MFW Review: DSI Design for Change Gala

The closing event benefited Down Syndrome Indiana. Designs shown above by Antonio Fermin (left) and Catou.

Whew! Last week we managed to juggle our crazy lives and attend a few of the events around Midwest Fashion Week. In all, we can say that organizers were able to provide a seamless mix of many types of art and philanthropy. And that is pretty cool! The festivities closed with the gala—DSI Design for Change—last Saturday, March 17, at the Sheraton Hotel in downtown Indy. As the name points out, the event, once again, benefited Down Syndrome Indiana (DSI), and we were all touched by the teenagers and children with Down syndrome who graced the runway.

Before the show started models wearing garments from Liz Alig and Roqstars mingled among the guests. We were mostly impressed with how well-prepared the models were to talk to the media—they knew details about the clothing they were wearing and the boutiques they were representing.

(All photos provided by Casey Photography.)

Liz Alig creates clothing that is both fashion forward and ethic. They work with fair trade producers and recycled materials. The sewing is based in Indiana, which means no sweatshops. According to their website, 10 percent of all the proceeds are donated to developing countries to support the skills training of women and street children.

Roqstars is a local boutique that specializes in unique items without the expensive price tag. They also sell handbags and other accessories.

But let’s talk about the most expected part of the night: the runway show. Here’s our short review on what we saw from each designer:

Fashion Jen Handbags: Jennifer is a Chicago-based leather handbag designer. Her fall 2012 collection was anything but boring, with incredible construction, wild crocodile and soft buttery leathers. The details include a mixture of fringe with studs, fur and chains. Very smart mix media ideas, all put together in a edgy yet sophisticated handbag collection!

Lorry Plasterer: The incredibly talented, new and upcoming designer was born and raised in Huntington, Ind. She graduated from Indiana University last May. She was seen in two of the Midwest Fashion Week events and is designing a line for New York Fashion Week! How cool is that? Lorry’s line wasn’t disappointing. She was inspired by the American Southwest—lots of fringe and leather accents, a bit of see-through and asymmetry. We love the mixture of the rock-and-roll metal studs on the southwestern leather vests. She combined the hard and soft in such a fashion-forward way. We’re sure we’ll hear a lot about this talented girl, besides she’s really cute!!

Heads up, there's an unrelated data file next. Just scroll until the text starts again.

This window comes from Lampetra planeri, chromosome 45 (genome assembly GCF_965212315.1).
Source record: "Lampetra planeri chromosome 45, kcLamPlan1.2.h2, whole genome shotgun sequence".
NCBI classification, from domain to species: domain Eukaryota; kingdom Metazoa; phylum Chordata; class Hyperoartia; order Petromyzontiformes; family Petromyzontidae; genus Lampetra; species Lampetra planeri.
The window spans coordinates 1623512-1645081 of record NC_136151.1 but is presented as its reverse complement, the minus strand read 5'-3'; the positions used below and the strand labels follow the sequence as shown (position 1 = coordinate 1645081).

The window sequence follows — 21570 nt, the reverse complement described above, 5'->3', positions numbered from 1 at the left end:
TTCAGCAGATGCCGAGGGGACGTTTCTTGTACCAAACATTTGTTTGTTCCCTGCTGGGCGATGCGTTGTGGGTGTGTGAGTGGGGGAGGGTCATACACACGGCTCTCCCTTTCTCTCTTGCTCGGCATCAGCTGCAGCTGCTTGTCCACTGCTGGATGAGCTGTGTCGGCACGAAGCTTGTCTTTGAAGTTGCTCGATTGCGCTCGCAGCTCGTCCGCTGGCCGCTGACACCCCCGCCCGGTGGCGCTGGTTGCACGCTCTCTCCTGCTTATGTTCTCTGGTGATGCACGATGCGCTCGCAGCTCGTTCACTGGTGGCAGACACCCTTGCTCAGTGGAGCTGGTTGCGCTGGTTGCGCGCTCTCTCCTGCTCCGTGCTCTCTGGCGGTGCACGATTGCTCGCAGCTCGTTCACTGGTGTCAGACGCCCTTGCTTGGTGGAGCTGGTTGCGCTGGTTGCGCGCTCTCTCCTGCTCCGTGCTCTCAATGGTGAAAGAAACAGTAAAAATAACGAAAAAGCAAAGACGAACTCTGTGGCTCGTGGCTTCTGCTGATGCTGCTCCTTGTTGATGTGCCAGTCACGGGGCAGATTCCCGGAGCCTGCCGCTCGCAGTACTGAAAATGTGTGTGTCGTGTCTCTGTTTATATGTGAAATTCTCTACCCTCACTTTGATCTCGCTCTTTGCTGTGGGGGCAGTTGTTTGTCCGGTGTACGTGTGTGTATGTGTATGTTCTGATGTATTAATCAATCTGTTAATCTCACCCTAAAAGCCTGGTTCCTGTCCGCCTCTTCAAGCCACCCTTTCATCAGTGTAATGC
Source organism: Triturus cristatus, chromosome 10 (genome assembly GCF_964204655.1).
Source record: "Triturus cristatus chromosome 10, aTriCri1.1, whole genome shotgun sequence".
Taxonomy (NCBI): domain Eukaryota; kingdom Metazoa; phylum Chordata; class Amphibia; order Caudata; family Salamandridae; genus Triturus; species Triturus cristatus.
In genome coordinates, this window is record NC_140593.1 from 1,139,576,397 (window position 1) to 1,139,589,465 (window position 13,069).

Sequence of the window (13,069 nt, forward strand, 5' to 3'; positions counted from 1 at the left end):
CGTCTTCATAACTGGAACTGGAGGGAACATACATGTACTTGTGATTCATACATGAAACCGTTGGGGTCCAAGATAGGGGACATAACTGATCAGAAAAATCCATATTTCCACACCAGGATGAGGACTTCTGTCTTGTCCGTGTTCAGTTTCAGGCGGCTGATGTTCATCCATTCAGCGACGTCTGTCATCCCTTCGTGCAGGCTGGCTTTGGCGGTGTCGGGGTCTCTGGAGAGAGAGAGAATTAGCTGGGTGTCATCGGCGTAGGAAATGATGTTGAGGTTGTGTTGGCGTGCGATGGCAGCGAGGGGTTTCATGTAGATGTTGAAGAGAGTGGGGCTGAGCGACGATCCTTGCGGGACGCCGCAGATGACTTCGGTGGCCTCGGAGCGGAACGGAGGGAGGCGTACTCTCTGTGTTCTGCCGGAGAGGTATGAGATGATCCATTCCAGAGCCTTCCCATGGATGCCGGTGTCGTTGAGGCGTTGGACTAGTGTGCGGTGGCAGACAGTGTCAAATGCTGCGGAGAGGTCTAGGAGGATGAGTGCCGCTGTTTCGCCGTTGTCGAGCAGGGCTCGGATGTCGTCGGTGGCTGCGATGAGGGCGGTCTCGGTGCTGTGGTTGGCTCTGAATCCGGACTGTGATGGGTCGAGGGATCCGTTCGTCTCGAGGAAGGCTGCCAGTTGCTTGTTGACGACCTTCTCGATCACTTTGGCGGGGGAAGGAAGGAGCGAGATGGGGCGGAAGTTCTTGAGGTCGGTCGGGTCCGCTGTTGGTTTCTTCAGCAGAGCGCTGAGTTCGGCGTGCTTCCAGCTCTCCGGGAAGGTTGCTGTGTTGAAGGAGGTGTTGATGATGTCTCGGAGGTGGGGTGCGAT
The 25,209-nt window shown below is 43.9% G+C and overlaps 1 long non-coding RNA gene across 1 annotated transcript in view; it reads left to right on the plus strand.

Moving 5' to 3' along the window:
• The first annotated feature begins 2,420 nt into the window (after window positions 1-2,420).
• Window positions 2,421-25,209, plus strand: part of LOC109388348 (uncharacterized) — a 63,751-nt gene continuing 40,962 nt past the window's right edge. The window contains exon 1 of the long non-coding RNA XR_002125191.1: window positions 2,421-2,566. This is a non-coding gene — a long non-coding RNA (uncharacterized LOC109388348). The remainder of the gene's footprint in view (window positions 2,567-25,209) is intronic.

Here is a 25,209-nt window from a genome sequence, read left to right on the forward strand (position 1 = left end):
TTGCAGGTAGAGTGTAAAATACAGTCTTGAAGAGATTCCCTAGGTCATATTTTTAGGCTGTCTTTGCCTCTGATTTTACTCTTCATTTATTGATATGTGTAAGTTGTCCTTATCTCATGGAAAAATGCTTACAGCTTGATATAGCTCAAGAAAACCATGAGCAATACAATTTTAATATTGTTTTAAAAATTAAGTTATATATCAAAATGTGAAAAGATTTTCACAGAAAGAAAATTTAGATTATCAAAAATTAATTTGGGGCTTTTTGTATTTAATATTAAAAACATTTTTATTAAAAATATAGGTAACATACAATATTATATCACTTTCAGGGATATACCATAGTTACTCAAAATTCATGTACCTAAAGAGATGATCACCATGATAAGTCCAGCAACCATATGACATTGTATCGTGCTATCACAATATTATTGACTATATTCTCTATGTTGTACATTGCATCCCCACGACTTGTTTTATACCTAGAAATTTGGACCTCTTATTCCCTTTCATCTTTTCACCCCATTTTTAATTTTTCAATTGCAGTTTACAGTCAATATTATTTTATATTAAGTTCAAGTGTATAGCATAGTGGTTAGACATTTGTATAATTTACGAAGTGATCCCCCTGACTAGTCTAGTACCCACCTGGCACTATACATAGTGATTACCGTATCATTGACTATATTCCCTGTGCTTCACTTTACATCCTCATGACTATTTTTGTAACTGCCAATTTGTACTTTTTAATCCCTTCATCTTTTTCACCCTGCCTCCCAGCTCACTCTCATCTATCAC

Gunnar Deatherage: Spy Wear. Gunnar, Project Runway Season 9 designer, showed a beautiful combination of see-through, flowy fabrics with stiffer tailored pieces. Plaid was used on the outerwear pieces, and pencil as well as flared skirts were seen—meaning they are all in!

Studio NTK by Nataliya Kitic: Among the uh’s and ah’s, Nataliya’s showed an up to date combo of prints in an unusual way. Yet her staple fabric was present in almost every piece—the pleather girl rocked Midwest Fashion Week’s runway with her authentic vision and great eye for trends. Her line was wearable and had an edge. Every girl can see herself in at least one of Nataliya’s pieces. Perfectly-waisted riding pants, tailored cropped jackets, longer front panel pencil skirt, perfect-fitted shorts, amazing jumpsuits and shiny pleather accents on the sleeves of a dress and on the legs of a legging—she showed so much evolution on her designs and aesthetic. Kudos for wowing the audience!

Catou by Berny Martin: As always Berny shows impeccable clothing. Sharp and sophisticated is what comes to mind when looking at his designs. This season we saw the plaid accent with a pop of color picking through the velvet suits, a risqué combo that went extremely well. The casual menswear look were shown with soft looking scarves and added that touch of casual/chic! As for the ladies, the looks were office-edgy and we loved the lightweight black coat with the hoddie (another nice touch).

The Michael Alan Stein Collection by Michael Alan Stein: Rich fabrics, impeccable finish and a soft incorporation of trends in a classic silhouette. Michael’s collection presented the cut-outs in such a classy way! The color blocking was done in neutral and dark colors such as black, tan, grey, olive and burgundy. But the amazing accessory, which we’re dying to have, are the finger leather gloves! That little item added such spice to the line that we couldn’t forget about them!!

Gowns by Antonio Fermin: What a beautiful way to close the show, with a selection of bridal and cocktail wear in many colors and for many tastes! Antonio is a true couturier who works with the hardest fabrics in the world and manages to make them flawless. We couldn’t help but notice a little bit of a Valentino vibe especially in the last dress, the nude with a full skirt embellished with strips of raw edged fabric (which appeared to be organza)—mouth-watering!